Scripture

After El Paso and Dayton

After El Paso and Dayton

The following is a collection of sermon and prayer responses to our nation’s two most recent mass shootings in El Paso, Texas, and Dayton, Ohio. We give thanks for the bold leadership of these pastors and the many others whose work isn’t featured here. Until we reach a day in which these responses are unnecessary…

“God with us, we come to you today a people changed by violence. When O Lord will we be a culture changed by peace? When will we take seriously the work of this table, this bread, this juice? You commanded that we sit and eat together; it is that simple and yet that hard.”

(Rev. Holly Clark-Porter)

A Promise Fulfilled

A Promise Fulfilled

(Photo by Eddie Stigson)

“The crucifiers are transformed by the crucified. Their hearts are changed, and because of that, our world is changed….For those of us who think we know how and when God speaks—let us be surprised when God is revealed in unexpected ways—like in the Roman centurion. For those of us who are weary of waiting, let us hope in the God whose Spirit gradually transforms our hearts, so that when we finally see, we can realize like the apostles— “were not our hearts burning?”

(By Rev. Kate Hanch)

Mary, Joseph, and Appalachia

Mary, Joseph, and Appalachia

(Photo: Emma Frances Logan)

“Dayton, Tennessee, is a place where half the time you fuss about how Walmart took away business from the downtown stores with their dusty merchandise, and the rest of the time you’re grateful for the steady employment Walmart brings to your cousins who otherwise would never have found a real paying job within fifty miles of downtown. Dayton is a place where you can get stuck with your family’s reputation because everyone thinks that apples don’t fall far from the tree.”

(By Rev. Janet James)

Biblical Abundance and Gender

Biblical Abundance and Gender

(Photo by Raphael Rychetsky)

Using a transgender person’s name is a big deal. A recent study published by the Journal of Adolescent Health found that simply using a transgender person’s chosen name can reduce their risk of suicide by 65 percent….Extending the notion of coming out as a process akin to discerning a call, Scripture presents us with abundant evidence of the importance of a name with regard to one’s sense of call. When God promises Abram and Sarai they will be the ancestors of multitudes, God calls them Abraham and Sarah (Genesis 17:5,15). After Jacob wrestles his blessing from the angel, he is no longer Jacob, but Israel (Genesis 32:28)….”

(By Jess Cook)

An Unattainable Path

An Unattainable Path

(Photo by Fischer Twins)

“The way we have told this story of God for a very long time is an utterly unattainable path of perfectionism. The practice of regular church attendance, and studying your Bible every day, and giving the right amount of money to church, and "being Christian = being nice to everyone" not only sets us all up for failure but sets us all up for not telling the truth about our lives.“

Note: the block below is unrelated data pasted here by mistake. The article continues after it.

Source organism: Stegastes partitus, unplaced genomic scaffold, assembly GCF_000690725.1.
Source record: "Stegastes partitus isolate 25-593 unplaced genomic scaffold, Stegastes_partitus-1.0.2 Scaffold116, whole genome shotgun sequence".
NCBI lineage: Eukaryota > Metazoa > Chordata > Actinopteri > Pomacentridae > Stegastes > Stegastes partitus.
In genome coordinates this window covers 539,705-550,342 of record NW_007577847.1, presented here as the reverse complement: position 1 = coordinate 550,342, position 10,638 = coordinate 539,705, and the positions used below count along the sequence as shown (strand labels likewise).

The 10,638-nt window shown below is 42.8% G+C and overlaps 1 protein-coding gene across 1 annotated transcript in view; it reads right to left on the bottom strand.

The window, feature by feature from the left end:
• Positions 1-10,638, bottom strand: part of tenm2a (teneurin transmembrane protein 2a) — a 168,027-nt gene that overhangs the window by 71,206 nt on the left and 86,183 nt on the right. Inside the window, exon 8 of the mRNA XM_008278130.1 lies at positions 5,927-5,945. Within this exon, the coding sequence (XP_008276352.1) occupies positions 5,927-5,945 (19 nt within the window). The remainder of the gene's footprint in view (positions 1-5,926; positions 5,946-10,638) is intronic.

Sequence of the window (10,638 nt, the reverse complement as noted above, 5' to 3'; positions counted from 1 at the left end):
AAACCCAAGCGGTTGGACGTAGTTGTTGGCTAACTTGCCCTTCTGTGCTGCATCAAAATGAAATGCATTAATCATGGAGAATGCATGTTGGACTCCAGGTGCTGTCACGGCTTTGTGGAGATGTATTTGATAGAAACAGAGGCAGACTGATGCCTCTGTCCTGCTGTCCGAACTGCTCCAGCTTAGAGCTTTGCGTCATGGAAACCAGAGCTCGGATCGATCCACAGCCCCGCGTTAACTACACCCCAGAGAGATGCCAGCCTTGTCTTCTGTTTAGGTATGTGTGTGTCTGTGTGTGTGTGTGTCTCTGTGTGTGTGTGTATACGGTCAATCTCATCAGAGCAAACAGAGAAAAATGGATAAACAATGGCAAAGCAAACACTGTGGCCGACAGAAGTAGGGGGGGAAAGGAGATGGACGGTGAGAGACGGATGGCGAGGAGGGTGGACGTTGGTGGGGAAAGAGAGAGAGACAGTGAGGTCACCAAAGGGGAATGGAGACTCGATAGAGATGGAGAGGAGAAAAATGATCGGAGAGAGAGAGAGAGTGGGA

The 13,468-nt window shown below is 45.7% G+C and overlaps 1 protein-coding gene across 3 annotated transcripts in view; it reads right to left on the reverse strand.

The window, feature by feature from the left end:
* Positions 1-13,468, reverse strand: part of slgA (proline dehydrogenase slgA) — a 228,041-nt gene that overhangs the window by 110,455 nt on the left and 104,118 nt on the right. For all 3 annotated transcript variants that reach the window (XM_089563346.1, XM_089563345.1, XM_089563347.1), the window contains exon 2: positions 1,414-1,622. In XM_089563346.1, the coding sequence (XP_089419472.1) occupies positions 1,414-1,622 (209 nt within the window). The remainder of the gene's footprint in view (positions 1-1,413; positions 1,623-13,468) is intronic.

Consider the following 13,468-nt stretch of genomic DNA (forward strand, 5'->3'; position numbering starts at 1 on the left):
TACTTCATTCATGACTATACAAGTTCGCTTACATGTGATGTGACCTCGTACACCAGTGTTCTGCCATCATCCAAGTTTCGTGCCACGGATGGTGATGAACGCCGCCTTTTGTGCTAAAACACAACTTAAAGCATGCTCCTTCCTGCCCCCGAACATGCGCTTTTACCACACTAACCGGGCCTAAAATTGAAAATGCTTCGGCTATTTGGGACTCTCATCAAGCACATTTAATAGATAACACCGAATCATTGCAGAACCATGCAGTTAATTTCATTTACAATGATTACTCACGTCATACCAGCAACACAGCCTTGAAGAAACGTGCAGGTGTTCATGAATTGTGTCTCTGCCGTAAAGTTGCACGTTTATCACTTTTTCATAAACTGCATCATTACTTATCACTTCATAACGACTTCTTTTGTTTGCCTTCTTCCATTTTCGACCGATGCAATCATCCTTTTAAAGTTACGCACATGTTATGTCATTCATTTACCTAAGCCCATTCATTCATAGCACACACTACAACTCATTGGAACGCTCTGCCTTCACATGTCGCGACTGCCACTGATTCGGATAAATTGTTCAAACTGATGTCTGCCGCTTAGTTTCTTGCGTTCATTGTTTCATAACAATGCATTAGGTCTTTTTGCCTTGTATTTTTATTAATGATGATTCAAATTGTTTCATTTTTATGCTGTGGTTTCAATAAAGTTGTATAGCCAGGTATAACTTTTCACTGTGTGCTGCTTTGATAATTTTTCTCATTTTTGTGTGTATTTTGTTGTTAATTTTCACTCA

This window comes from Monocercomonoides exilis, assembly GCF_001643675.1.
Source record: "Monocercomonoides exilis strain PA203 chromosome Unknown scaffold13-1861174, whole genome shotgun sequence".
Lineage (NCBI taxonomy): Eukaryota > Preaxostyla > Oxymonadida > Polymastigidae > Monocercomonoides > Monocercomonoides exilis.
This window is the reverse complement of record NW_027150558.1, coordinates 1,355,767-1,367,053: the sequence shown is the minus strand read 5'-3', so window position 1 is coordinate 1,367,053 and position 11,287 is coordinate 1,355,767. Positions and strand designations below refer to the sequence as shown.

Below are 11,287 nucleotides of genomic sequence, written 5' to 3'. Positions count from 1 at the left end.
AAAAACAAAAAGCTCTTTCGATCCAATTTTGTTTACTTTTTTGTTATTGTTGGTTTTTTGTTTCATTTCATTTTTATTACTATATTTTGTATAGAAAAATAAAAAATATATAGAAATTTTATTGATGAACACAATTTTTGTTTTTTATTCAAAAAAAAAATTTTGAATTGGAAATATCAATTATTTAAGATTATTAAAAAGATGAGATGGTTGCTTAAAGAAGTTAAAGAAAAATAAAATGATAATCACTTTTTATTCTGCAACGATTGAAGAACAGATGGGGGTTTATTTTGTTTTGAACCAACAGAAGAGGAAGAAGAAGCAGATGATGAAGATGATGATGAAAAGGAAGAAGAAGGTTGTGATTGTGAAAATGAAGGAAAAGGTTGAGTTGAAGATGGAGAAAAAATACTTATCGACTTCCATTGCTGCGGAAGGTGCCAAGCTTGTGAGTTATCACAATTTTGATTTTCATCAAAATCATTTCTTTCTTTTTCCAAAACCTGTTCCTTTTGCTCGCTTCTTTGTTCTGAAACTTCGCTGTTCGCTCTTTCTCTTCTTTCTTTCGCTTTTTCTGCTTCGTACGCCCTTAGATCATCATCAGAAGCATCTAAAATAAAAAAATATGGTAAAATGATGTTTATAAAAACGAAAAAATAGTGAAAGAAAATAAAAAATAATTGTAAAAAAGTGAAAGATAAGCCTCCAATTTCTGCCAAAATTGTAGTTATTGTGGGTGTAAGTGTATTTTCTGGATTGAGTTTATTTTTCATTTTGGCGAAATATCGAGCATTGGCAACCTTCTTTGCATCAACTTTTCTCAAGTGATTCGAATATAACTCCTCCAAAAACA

(By Rev. Elizabeth Mangham Lott)

A Baptist Meets the Buddha

A Baptist Meets the Buddha

(Photo credit unknown)

“Buddhist meditation, therefore, not only taught me a new way to pray, it also provided a desperately needed detour around an anthropomorphic mode of thinking about the Sacred…. To state it differently, my soul was yearning for a concept and experience of the divine that wasn’t rooted in a theology anchored by a powerful male deity who held sinners in ‘H’is hands over the pits of hell.”

(By Rev. Dr. Marc Boswell)

Prayer for After a Person Comes Out

Prayer for After a Person Comes Out

(Photo Credit Unknown)

“Like Lazarus being called out of the tomb, or Mary Magdalene whose eyes were opened to the resurrected Christ upon hearing her name, we know you have called ___’s name and claimed them as your own. When things get difficult, remind ___ of this community who loves them and has promised to walk through life with them.”

(By Jess Cook, M.Div.)

A Migrant Caravan

A Migrant Caravan

(John Moore/Getty Images)

“Our sacred story tells us of mothers and fathers who grab their babies and children and whatever they can carry on their back because the food has run out and there are no more jobs and people actively want to kill them. Our sacred story tells us to care for and welcome and embrace these people who are fleeing.”

(By Rev. Elizabeth Mangham Lott)

The People We Don't Care About

The People We Don't Care About

(Photo by Walter Bennett)

“Today, the forgotten folks of Appalachia, the rural South, the formerly industrial midwest, need a greater voice to speak for them just as the addicted across the country need folks to move beyond sympathy and towards honest to God care and concern.”

(By Rev. Dr. James McLeod, Jr.)

On Scriptural Interpretation

On Scriptural Interpretation

(Brendan Smialowski/AFP/Getty Images)

“Perhaps, though, winning the day isn't something to realistically be expected. Perhaps vigilance and persistence in liberative readings is the most we can hope for as long as we continue to make this text central to our lives of faith.”

(By Marc Boswell)